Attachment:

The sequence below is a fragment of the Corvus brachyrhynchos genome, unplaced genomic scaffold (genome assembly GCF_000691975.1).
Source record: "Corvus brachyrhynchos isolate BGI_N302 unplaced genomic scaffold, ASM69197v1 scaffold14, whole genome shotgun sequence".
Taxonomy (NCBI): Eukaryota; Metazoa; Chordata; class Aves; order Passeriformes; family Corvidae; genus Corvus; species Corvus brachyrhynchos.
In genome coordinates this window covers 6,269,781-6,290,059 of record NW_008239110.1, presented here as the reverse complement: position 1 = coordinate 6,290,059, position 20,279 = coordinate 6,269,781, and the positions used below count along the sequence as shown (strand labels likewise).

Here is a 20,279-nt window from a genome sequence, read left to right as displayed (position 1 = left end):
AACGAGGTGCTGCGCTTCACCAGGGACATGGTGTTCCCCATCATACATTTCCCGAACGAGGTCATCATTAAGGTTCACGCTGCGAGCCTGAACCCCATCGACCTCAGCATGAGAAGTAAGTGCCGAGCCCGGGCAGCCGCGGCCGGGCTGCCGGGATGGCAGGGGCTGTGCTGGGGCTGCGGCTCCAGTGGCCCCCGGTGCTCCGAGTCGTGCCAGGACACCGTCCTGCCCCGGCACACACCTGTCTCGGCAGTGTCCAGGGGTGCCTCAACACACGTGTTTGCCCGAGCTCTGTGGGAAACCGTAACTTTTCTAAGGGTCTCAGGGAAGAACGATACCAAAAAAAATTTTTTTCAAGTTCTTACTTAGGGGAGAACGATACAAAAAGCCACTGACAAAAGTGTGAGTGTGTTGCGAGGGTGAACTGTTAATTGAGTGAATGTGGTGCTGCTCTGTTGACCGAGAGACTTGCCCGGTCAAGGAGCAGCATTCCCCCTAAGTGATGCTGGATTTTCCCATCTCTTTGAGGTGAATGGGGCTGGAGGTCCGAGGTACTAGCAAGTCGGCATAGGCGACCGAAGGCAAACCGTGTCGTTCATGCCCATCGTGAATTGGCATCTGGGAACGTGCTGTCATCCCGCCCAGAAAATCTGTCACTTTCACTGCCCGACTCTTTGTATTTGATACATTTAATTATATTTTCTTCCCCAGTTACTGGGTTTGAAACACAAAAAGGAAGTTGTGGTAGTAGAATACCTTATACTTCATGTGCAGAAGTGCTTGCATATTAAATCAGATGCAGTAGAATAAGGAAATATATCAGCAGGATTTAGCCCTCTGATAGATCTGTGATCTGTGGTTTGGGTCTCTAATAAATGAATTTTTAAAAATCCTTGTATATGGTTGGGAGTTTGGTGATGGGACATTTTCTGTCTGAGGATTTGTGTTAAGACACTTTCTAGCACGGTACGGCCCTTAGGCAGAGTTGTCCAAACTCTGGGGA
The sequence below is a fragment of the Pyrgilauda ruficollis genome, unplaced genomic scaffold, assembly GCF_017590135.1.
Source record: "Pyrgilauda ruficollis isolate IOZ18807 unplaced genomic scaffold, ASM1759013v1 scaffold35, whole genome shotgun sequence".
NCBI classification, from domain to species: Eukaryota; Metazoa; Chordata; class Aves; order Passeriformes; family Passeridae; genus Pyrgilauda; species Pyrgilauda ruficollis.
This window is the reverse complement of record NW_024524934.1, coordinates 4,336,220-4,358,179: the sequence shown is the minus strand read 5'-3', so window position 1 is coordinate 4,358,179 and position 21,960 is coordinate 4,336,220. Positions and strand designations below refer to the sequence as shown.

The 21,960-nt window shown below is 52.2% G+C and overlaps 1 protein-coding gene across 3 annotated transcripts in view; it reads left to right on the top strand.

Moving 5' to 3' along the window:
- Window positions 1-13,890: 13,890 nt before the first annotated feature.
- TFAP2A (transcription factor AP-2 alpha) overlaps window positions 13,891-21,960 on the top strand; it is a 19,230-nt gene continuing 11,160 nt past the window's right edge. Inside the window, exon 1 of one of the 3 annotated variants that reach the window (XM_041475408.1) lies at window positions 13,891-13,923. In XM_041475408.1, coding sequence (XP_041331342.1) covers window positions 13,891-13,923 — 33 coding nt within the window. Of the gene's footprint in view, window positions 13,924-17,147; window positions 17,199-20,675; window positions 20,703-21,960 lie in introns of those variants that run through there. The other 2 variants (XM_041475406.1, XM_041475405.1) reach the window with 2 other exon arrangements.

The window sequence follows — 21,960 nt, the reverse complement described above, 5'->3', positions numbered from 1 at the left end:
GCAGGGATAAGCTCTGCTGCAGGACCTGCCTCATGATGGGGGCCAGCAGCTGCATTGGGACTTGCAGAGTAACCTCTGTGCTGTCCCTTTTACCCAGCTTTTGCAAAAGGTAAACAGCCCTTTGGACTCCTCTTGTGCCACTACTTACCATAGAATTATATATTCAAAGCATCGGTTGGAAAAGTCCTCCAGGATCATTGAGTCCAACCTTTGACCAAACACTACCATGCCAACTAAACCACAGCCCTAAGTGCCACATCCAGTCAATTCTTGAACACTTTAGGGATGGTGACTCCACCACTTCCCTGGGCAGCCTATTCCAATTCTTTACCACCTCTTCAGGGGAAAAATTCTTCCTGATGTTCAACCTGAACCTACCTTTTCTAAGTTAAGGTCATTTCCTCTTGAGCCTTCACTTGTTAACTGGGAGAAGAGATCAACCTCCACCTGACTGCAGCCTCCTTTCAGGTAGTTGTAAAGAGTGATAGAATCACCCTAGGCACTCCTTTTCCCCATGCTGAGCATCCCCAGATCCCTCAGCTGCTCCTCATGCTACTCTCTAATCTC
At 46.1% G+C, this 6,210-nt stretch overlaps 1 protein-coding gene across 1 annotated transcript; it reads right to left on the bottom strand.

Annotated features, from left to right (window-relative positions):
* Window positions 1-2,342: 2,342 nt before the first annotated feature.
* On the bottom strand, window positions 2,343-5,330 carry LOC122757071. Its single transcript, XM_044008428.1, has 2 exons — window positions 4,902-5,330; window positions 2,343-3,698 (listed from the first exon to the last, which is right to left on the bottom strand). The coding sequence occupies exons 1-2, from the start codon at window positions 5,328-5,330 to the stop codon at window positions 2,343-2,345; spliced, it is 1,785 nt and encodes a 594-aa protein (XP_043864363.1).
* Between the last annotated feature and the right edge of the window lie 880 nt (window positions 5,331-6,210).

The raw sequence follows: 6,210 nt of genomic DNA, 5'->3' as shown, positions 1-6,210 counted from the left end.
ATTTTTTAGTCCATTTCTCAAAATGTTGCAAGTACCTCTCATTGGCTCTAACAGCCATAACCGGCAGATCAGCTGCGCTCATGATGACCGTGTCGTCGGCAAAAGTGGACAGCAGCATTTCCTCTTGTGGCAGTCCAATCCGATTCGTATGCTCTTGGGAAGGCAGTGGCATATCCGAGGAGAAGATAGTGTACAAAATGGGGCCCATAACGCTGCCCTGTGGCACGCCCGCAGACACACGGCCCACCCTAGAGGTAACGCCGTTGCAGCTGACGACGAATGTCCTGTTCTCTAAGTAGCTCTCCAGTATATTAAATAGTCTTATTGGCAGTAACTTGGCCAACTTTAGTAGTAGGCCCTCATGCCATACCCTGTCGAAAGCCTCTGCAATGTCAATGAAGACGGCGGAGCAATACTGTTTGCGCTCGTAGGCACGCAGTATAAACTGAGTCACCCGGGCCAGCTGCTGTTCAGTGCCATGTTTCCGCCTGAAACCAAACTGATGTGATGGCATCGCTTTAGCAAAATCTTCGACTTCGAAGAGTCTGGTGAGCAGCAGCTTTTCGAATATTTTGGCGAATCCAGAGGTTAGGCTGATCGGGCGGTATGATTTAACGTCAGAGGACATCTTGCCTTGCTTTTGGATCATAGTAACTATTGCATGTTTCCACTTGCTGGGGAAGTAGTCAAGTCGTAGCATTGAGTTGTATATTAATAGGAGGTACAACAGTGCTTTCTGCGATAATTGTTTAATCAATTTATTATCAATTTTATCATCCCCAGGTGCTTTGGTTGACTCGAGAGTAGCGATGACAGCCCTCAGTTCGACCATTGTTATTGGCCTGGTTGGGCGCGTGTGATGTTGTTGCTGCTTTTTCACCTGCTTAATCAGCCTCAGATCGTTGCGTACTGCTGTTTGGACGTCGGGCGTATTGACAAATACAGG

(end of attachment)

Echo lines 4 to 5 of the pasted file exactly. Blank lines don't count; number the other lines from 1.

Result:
In genome coordinates this window covers 6,269,781-6,290,059 of record NW_008239110.1, presented here as the reverse complement: position 1 = coordinate 6,290,059, position 20,279 = coordinate 6,269,781, and the positions used below count along the sequence as shown (strand labels likewise).

Here is a 20,279-nt window from a genome sequence, read left to right as displayed (position 1 = left end):